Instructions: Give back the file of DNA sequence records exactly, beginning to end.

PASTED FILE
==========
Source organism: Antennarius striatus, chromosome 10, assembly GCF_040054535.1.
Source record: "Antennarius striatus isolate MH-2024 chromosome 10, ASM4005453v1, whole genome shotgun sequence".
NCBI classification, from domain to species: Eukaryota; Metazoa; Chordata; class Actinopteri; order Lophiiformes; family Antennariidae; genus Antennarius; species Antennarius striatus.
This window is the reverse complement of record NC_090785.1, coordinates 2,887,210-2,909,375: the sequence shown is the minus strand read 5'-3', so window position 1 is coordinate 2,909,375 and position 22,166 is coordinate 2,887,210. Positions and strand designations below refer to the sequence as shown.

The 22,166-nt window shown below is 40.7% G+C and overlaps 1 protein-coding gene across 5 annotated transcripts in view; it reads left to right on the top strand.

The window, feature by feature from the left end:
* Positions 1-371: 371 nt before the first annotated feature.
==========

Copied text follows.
Source organism: Antennarius striatus, chromosome 10, assembly GCF_040054535.1.
Source record: "Antennarius striatus isolate MH-2024 chromosome 10, ASM4005453v1, whole genome shotgun sequence".
NCBI classification, from domain to species: Eukaryota; Metazoa; Chordata; class Actinopteri; order Lophiiformes; family Antennariidae; genus Antennarius; species Antennarius striatus.
This window is the reverse complement of record NC_090785.1, coordinates 2,887,210-2,909,375: the sequence shown is the minus strand read 5'-3', so window position 1 is coordinate 2,909,375 and position 22,166 is coordinate 2,887,210. Positions and strand designations below refer to the sequence as shown.

The 22,166-nt window shown below is 40.7% G+C and overlaps 1 protein-coding gene across 5 annotated transcripts in view; it reads left to right on the top strand.

The window, feature by feature from the left end:
* Positions 1-371: 371 nt before the first annotated feature.